Title page for ETD etd-09302004-204524


Type of Document Master's Thesis
Author Addo, Benjamin Kojo
Author's Email Address baddo1@lsu.edu
URN etd-09302004-204524
Title Bacterial Plume Dynamics in the Marshland Upwelling System Employed in the Near Freshwater Conditions
Degree Master of Science in Civil Engineering (M.S.C.E.)
Department Civil & Environmental Engineering
Advisory Committee
Advisor Name Title
Kelly A. Rusch Committee Chair
John Pardue Committee Member
Ron F. Malone Committee Member
Keywords
  • wetlands
  • onsite treatment systems
  • coastal dwellings
  • fecal coliform
Date of Defense 2004-08-19
Availability unrestricted
Abstract
The marshland upwelling system (MUS) was installed in a floatation marsh along the banks of the Bayou Segnette Waterway, Louisiana. This site was characterized by native groundwater of low salinity regime. Previous studies focused on the removal of fecal pathogens from settled/raw and secondarily treated wastewater under high saline groundwater conditions. The objectives of this research were to: 1) quantify the impact of natural die-off on bacterial removal within the MUS, 2) determine bacterial retardation rates in laboratory-repacked sandy loam soil columns, and 3) evaluate the effectiveness of the MUS in removing fecal pathogens from settled, raw wastewater.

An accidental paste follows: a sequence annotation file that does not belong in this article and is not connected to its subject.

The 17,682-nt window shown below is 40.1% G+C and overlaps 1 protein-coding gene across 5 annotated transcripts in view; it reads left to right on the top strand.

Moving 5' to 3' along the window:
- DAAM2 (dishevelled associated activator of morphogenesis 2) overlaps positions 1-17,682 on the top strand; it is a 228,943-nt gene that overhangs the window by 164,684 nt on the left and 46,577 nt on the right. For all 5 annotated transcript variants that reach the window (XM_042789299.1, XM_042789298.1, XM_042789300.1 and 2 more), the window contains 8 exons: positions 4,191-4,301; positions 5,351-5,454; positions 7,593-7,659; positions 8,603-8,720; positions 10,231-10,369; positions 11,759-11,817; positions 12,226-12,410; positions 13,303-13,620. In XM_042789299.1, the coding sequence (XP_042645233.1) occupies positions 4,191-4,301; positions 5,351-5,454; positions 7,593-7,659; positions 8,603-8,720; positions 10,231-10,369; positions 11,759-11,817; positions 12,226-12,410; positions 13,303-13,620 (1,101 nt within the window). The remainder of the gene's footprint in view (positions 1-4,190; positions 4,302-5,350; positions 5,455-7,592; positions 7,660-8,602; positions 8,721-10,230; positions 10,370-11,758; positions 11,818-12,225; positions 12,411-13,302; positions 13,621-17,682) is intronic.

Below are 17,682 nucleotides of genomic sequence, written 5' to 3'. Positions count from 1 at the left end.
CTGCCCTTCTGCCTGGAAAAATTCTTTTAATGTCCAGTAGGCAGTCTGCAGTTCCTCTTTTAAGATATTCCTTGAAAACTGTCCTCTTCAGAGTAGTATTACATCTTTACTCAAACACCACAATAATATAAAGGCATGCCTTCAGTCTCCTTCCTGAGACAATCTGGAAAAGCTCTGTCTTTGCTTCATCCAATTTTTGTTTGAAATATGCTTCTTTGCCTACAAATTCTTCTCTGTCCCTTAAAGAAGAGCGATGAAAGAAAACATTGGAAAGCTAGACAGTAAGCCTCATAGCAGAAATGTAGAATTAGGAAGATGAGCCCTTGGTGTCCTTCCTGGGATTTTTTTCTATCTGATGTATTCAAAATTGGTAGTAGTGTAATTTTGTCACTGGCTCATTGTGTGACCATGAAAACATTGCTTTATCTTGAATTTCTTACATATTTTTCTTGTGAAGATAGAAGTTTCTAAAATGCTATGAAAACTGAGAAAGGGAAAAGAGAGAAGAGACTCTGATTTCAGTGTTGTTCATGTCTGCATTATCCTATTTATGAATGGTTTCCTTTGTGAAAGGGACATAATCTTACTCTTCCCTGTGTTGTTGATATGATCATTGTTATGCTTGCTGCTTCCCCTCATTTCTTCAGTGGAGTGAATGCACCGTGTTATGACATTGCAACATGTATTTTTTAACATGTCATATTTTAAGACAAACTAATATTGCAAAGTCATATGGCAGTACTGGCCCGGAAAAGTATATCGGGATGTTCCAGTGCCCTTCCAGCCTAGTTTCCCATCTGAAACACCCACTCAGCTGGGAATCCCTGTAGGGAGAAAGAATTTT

Varying salinities and temperatures were used to investigate the inactivation rates for fecal coliforms. Rapid inactivation was recorded for each temperature studied, followed by a much slower die-off process. The higher temperature (25C) was more detrimental to fecal coliform survival than the 20C study. Increasing salinity concentrations was not detrimental to fecal coliform survival.

Continuous injection experiments performed in one-dimensional columns packed with sandy loam soils from the field recorded bacterial retardation factors of between 4.7 and 7.7 with respect to the conservative wastewater tracer. Higher limitations to bacterial transport are expected under field-scale conditions.

The MUS was evaluated under three separate injection schemes: a high flow/low temperature loading (HFLT), a 0.95 L/min and a 1.9L/min studies injecting for 15 minutes every hour. The 0.95 L/min flowrate was most suited for bacterial removal. The injection depth employed impacted fecal coliform removal rates. Mean influent concentrations of 92,510489,614 MPN/100mL were reduced to effluent concentrations of 4.07.6 MPN/100mL (observed in the 2.7 m wells). Four-log reductions in influent concentrations were observed within a one-meter radial distance from the injection point. Overall removal followed a first-order decay relationship with respect to vector distance. Removal rate constants for fecal coliforms ranged from 2.0 -4.0 m-1, and that for E. coli ranged from 1.7-4.0 m-1.

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